Ballarat Chess History

1925 - Ballarat vs Geelong,
Ballarat Mechanics Institute

The first Ballarat Chess Club was formed at Brun's Cigar Divan on Monday, 16th June 1856. It is unknown how long the 1856 club lasted. A number of chess clubs were founded in Victoria during the 1850's (Melbourne 1851, 1855 and 1857, Geelong 1855, Beechworth 1857, Ararat 1859) but the constant movements of the population during the gold rushes mitigated against the clubs lasting for very long.The first Ballarat Chess Club is no exception and it seems to have petered out like the others.

It seems likely that the present club goes back to a meeting at the Ballarat Mechanics Institute on Tuesday, February 28th, 1865, when the Ballarat Chess and Draughts Club was founded with 35 members. The meeting was chaired by Mr.Daniel O'Connor who a few days later was to be elected the first President of the club.

Events moved fairly quickly. On Tuesday night the club was formed. On Friday night at a meeting of the Mechanics Institute Committee O'Connor introduced a delegation consisting of Messrs. C.Fisher and W.Marshall which applied for the use of a room at the Institute two evenings a week.

Ballarat owes its accurate chess records to Mr.Nathan Spielvogel, who became secretary in 1893 and who also played interstate competition.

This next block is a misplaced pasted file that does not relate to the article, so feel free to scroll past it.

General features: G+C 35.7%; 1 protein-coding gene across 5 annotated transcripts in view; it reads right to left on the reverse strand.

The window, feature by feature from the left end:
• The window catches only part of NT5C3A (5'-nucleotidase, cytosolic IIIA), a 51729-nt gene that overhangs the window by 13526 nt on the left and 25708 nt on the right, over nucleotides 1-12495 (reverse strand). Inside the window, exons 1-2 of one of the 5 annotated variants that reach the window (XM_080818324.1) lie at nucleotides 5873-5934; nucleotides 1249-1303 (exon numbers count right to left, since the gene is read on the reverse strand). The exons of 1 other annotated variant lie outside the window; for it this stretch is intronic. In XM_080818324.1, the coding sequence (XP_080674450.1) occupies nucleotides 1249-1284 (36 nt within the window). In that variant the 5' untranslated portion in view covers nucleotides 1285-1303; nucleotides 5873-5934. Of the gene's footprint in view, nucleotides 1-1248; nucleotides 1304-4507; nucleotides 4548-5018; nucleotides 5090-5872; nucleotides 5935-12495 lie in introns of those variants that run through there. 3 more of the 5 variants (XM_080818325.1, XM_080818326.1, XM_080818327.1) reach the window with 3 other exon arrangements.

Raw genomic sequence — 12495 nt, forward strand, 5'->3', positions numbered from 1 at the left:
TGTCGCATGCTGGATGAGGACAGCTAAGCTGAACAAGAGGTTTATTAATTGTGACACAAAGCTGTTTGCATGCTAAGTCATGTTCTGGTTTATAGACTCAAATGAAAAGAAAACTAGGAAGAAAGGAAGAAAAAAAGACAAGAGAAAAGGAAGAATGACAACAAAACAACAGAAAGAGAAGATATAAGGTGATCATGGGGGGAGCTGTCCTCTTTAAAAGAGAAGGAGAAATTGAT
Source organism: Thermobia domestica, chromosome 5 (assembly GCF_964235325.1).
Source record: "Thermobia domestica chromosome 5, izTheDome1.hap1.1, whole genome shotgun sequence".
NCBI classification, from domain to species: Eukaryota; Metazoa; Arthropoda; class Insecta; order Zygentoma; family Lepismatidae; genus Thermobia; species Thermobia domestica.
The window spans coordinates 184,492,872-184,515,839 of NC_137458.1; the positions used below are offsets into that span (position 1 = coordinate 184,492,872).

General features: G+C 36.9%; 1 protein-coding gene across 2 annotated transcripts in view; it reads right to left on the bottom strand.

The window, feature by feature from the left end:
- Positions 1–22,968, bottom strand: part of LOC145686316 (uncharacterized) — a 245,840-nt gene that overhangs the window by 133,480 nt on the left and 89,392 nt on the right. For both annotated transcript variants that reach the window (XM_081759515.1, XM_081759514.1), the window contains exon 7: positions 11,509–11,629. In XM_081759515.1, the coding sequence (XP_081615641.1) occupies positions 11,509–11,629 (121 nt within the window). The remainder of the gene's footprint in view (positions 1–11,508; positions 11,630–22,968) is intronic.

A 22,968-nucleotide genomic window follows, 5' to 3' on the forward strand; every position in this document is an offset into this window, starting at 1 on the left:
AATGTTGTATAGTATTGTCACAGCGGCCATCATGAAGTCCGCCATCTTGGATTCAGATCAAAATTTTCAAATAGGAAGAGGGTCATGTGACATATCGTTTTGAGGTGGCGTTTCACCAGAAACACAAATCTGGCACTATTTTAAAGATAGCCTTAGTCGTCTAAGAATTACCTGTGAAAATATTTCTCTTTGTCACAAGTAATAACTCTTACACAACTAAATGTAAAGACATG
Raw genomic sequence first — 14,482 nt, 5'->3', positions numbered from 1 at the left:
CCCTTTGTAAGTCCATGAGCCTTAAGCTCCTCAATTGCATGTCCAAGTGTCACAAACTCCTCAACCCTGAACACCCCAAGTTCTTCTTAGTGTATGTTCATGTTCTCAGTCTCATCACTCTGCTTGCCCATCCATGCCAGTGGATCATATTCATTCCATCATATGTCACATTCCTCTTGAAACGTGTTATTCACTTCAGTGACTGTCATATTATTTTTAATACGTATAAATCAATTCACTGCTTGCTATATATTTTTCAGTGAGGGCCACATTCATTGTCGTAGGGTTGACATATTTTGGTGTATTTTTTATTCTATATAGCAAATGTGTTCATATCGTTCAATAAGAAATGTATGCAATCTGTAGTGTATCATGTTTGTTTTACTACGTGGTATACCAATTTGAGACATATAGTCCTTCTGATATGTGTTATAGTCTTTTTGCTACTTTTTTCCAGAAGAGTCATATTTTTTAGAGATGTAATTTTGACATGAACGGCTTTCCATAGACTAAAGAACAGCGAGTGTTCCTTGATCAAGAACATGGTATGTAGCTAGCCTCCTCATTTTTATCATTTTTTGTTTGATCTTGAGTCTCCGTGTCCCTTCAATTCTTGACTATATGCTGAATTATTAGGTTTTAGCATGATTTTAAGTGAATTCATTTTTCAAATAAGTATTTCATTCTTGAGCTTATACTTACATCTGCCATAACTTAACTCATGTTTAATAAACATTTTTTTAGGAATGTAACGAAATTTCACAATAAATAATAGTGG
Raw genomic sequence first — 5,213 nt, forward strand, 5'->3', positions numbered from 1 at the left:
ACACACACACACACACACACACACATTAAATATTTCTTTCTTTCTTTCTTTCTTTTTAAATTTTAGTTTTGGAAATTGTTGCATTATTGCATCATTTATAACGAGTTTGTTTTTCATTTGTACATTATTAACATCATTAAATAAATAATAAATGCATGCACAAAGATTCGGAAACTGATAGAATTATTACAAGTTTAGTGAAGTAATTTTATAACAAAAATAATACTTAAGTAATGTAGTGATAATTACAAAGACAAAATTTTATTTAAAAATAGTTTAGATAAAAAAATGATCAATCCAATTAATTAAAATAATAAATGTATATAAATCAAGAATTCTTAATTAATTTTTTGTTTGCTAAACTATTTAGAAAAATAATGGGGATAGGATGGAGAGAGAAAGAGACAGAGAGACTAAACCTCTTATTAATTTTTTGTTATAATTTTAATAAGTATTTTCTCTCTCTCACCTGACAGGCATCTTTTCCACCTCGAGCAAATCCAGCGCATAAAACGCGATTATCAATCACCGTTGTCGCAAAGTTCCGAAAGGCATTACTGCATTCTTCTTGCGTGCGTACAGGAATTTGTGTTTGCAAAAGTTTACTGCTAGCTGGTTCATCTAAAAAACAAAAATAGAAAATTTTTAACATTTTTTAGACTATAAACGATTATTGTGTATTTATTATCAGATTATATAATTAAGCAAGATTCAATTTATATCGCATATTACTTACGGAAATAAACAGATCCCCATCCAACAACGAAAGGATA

Nathan Spielvogel. Biography...

For more research on the history of Ballarat chess see the Bas van Riel Website
which contains the following articles:

The Ballarat versus Geelong and Melbourne Matches in 1925-26
The Smokery - the Ballarat Chess Club in 1932 
The Ballarat Handicap Chess Tournament 1866-67
The Ballarat Champions 1966-2004

Four Major Annual Club Tournaments

1. The Spielvogel Memorial
In memory of Nathan Spielvogel (see above)

2. Club Championships
The A grade playing for the Andy Miitel Championship trophy, and the B grade for John Baynham Reserves title. Andy Miitel was a former club president who was instrumental in revitalising and reconstituting the club in the mid nineteen sixties after the club had become somewhat moribund in the early sixties. John Baynham was an important club administrator in the late sixties and early seventies.

3. Arthur Teters Memorial.
For the past decade or so, the period between the annual Club Championships and the Arthur Koelle tournaments had been filled with non-descript rapid play tournaments. At the suggestion of some club members, a new annual 7 round Swiss, games to be rated, was devised. All that remained was to give it a name. After a great deal of discussion, it was finally agreed to honour a past Ballarat player who has faded, almost to obscurity in our collective memories. Arthur Teters was part of the great wave of post-war immigration to Australia of Baltic chess players. He arrived in Australia in 1950 and won the Australian Open in Melbourne in 1953, before settling in Ballarat in 1954. It can be established that he won the Ballarat Club championship in 1954 and 1957, and possibly several other years as well. He was elected President of the Club shortly after arriving here and played successfully for the Club in numerous inter-city matches. His other OTB achievements included winning the Country Victorian championship in the 1950’s, and then the Victorian State championship in 1965, no doubt after he had returned to live in Melbourne.